Classifying & Ranking Risks in Industrial Networks: Process & Examples

Instructor: Giorgos-Nektarios Panayotidis

George-Nektarios has worked as a tutor and student consultant for five years and has a 4-year university degree in Applied Informatics.

In this lesson, we will look into the risk assessment and management in Industrial Networks. We will delve into specific related courses of action: risk ranking and classification with the help of a few examples.

Day to Day Risks

Let us imagine that you find yourself babysitting a toddler nephew in your home. You find yourself thinking of the potential hazardous areas or spots in your house and how the toddler may be possibly harmed in certain circumstances. Naturally, you would first think of the most dreadful out of them all and make sure you have secured them so that the little one cannot do anything too reckless with them. Such hazards might be items to choke on, sharp instruments, sockets, steep staircases and the like. After that, you would look for secondary possible dangers lurking, such as open windows with drafts of cold air and more. In a few words, you would spontaneously categorize the hazards so that you take appropriate measures.

Similar is the case with risk assessment in industrial networks, as the procedures of ranking and classification are put to use, which is what we will be looking into in this lesson.

Risk Assessment

The document NIST SP 800-30 is a special and impactful publication regarding risk management by the US National Institute of Standards and Technology (NIST), according to which there are four steps to be consecutively followed:

  • Risk Framing (acknowledgement/definition)
  • Risk Assessment
  • Risk Response
  • Risk Monitoring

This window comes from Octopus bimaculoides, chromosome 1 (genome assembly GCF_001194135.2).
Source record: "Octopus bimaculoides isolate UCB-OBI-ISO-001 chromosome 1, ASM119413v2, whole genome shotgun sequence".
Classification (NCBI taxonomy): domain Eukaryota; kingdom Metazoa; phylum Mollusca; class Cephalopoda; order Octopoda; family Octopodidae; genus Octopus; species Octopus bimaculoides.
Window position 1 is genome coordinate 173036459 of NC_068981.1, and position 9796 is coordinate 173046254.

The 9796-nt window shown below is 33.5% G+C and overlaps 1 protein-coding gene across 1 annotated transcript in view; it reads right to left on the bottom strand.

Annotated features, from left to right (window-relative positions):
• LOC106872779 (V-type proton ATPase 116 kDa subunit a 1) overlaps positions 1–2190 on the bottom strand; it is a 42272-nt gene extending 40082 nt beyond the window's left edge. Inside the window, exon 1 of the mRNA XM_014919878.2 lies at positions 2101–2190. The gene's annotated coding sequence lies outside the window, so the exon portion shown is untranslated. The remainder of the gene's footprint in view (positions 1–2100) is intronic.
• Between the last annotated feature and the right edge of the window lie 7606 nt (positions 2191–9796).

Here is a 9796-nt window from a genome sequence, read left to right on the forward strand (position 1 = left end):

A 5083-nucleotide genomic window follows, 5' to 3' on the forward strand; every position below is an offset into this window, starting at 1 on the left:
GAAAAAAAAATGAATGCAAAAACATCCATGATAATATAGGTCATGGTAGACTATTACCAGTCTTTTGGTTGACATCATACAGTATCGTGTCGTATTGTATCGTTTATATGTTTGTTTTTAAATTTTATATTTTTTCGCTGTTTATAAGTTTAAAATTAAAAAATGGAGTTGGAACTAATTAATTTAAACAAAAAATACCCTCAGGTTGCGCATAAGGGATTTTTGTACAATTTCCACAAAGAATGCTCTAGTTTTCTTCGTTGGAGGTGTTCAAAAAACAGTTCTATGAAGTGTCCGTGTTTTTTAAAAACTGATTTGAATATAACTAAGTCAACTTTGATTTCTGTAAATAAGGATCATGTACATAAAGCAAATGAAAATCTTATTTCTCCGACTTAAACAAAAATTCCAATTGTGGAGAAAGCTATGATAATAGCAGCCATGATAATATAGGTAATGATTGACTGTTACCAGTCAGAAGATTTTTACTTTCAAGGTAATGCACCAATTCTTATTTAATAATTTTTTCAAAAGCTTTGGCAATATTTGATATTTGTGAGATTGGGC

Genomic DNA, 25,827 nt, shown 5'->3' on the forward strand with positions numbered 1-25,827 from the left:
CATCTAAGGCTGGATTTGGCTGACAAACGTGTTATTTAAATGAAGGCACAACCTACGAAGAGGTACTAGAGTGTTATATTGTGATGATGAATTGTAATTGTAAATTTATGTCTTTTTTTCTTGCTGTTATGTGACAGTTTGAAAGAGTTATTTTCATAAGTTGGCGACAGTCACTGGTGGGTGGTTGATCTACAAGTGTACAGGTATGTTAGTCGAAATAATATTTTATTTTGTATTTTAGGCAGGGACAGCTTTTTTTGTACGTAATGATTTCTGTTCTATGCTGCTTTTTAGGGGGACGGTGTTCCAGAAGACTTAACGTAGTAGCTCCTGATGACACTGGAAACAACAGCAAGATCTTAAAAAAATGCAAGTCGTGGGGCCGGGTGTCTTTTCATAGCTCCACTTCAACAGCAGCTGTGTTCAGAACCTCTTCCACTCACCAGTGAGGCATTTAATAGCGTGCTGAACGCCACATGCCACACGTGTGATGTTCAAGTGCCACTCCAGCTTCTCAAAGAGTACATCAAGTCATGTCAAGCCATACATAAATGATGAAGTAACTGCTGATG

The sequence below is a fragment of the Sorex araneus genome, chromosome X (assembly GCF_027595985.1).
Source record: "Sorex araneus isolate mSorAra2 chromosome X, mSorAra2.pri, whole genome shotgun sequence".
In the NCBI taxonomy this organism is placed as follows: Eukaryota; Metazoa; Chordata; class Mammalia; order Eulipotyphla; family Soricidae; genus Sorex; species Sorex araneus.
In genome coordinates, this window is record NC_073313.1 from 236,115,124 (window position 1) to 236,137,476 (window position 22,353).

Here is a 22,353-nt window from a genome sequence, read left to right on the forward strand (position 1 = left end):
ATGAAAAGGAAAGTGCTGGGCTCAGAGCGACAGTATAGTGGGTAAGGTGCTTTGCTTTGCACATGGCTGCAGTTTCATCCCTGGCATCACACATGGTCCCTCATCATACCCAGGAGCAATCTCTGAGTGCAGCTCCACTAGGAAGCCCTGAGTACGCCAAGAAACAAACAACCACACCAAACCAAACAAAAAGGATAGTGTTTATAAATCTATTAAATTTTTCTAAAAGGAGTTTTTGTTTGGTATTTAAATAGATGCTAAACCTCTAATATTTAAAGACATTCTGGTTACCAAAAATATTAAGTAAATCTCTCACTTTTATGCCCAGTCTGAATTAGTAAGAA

What we are interested in this particular lesson is exclusively the second step of the process, that is, risk assessment, which includes two elements: Risk Classification and Risk Ranking.

Risk Classification

Risk classification in industrial systems is considered synonymous with the DREAD model. DREAD was popularized by Microsoft and is in fact an acronym according to which security risks for such systems are classified. DREAD stands for the following:

Damage potential

It is related to confidentiality of sensitive information or even ''owning the box'', in that the adversary gains full admin privileges.


This is a measure of the ease of reproduction and the authorization rights one needs to relaunch the attack.


Exploitability is a metric evaluating the programming skills necessary, the time and the sophistication of the tools needed in order to launch the attack.

Affected users

This is measure of the percentage of users that the attack is bound to have an impact on and the number of features and configurations affected.


Lastly, discoverability is a measure of the noticeability or obscurity of the bug caused by the attack.

Risk Ranking

The aforementioned DREAD model isn't only used for risk classification purposes. It is also used for rating or ranking the hazards in each class according to the severity of each. Please note that the ranking itself is qualitative. More specifically, the guidelines the ranking makes use of is as below:


A ''High'' rating accompanies the most potentially disastrous risks. An attack which grants the highest authorization, which is readily launched, which needs very low programming skills etc. is rated as such.


A ''Medium'' rating is used when the respective hazard is moderate. In other words, according to the risk classification, there is a moderately severe leak of sensitive info, the attack could be reproduced or exploited without too much time, authorization privileges or programming skills etc.


A ''Low'' rating in turn implies a relatively small risk: sophisticated tools are required to exploit the attack, its impact is very obscure or requires admin privileges in order to discover it and the like.

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